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|Category:||Travel guide citybooks|
|Tags:||agnes lehoczky, annelies dotselaere, chartres, chris van camp, dulce maria cardoso, gustaaf peek, lisbon, max urai, semarang, sheffield|
Mon 01 May 2017
citybooks | The experimental tour
A few times a year, the Flemish-Dutch House deBuren (“the neighbours”) sends a group of writers and a photographer to a city and gives them two weeks to look around and think. We put the stories and pictures they bring back with them on the citybooks website, which is now starting to bear a strong resemblance to a small city itself. For his internship at deBuren, Max Urai wrote a travel guide about that virtual city.
In our tour today, we’ll be guided through four texts that try something new in terms of form, technique or style.
It’s always about love
We start in Lisbon with They’re all love stories: one of the surprisingly few citybooks about animals. In this case it’s about a stray dog – a dead stray dog – that takes possession over Dulce Maria Cardoso as she tries to write her story. In between the dog’s stories we find a couple of openings that Cardoso tried out for her story before she was possessed. It’s a peculiar set-up, but Cardoso takes her time to work it out. And in a strange way, it works.
‘From years spent living on the streets, I’d learned that the worst dangers often come disguised as generosity. I was a cautious dog. João would move away so that I’d eat, although she hung around and watched me from a distance, hiding behind some cars. As soon as I sniffed the food, my hunger grew all the more and it was impossible to resist. João always waited until I’d finish the food. It didn’t take long, I was a greedy dog.’
Gustaaf Peek’s ‘9 letters to Maria M.’
Our second citybook is 9 letters to Maria M. by Gustaaf Peek, about Semarang. I didn’t include this story because of its epistolary form – plenty people have used that before – but because of Peek’s cold, observing tone which gives the story a strange Kafkaesque intimacy. I know this seems like a contradiction in terms; that’s why this story is part of this tour.
Today to the market in the Chinese quarter. Flies on the chicken, ripe-smelling scallops, the whirring of the meat mincer’s engine. Clean carrots and tomatoes, melinjo, fat strings of petai beans, everything leaf and plastic and oil paper. No men at the tables, only me and I didn’t count. Squid in black water, it was already eight, too late in the day for ice. Parasols and unfolded boxes as cardboard awnings to provide shade over the central aisle.’
© David Bocking (citybook Sheffield)
Chris van Camp writes a dialogue in the Rue aux Juifs
Our next stop is Chartres, where we find the theatre text 32, Rue aux Juifs. A dialogue by Chris van Camp. The two characters – Marcel and Isis – once had an affair together, and instead of talking to each other, they both sit next to each other on a stage and address the public.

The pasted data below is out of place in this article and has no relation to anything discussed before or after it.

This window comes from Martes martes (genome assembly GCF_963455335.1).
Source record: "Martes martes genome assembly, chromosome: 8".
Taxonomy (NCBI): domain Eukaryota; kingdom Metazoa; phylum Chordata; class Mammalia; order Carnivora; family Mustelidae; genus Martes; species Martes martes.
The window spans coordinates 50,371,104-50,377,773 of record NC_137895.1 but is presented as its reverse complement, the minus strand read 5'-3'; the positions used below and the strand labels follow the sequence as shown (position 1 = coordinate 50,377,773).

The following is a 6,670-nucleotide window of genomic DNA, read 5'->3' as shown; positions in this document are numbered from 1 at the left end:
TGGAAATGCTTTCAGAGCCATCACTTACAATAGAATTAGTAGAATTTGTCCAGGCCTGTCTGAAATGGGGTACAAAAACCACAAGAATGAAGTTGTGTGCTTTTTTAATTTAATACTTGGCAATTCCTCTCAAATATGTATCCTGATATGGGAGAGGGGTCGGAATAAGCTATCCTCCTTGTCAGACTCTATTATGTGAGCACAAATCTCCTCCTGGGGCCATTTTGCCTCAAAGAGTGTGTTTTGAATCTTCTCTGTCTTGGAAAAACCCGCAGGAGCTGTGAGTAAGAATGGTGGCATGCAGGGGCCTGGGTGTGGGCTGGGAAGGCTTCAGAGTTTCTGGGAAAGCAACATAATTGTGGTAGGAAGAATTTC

She’s trying so hard not to let go. I’m so empty; I can offer her nothing more than delay. Hence my quest for strength, for the new spiritual flame that will restore joy to my life. Joy would be something else to share. At the moment we share nothing more than the little two-room flat in the Rue aux Juifs.
His fall was inconvenient. That sounds obvious: things that are tiresome or painful are never convenient. But this is more complex than you might think; a question of bad timing. I feel guilty. Totally irrational, of course, but my magical thinking has a habit of putting a creative spin on cause and effect.’
Àgnes Lehóczky’s ‘Parasite of Town’
We wrap up our tour today with one of the most intense, brain-wrecking set of poems on the website. Àgnes Lehóczky is born in Hungary, but has been writing in English for years. Her Parasite of Town, from Sheffield, consists of six dense text blocks. It’s a coincidence maybe, but I was listening to old Bob Dylan songs while I was writing this tour, and now I cannot separate the two anymore. Just like Helen Mort’s God of Gaps (featured in the culinary tour), I recommend that you read this text in the original English version. It’s something else.
'And so we left with five small and ragged avocados, a cardboard egg box of six local eggs and one shiny Braeburn apple from some Yorkshire orchard. All at once blown out into the streets towards the district, where, you said, the Wicker began to stretch out into nowhere. To the edge of the heart. To the periphery where ghost kids kick phantom football and dark-clothed locals group at corners laconically nodding at you gesturing that they know how to inhabit this town without words.'
With this we have come to the end of this tour. Thank you for reading and don’t forget the guide.
Translated from Dutch by Annelies Dotselaere, who did an internship at deBuren as part of her Master in Translation at the KU Leuven Campus Brussels.
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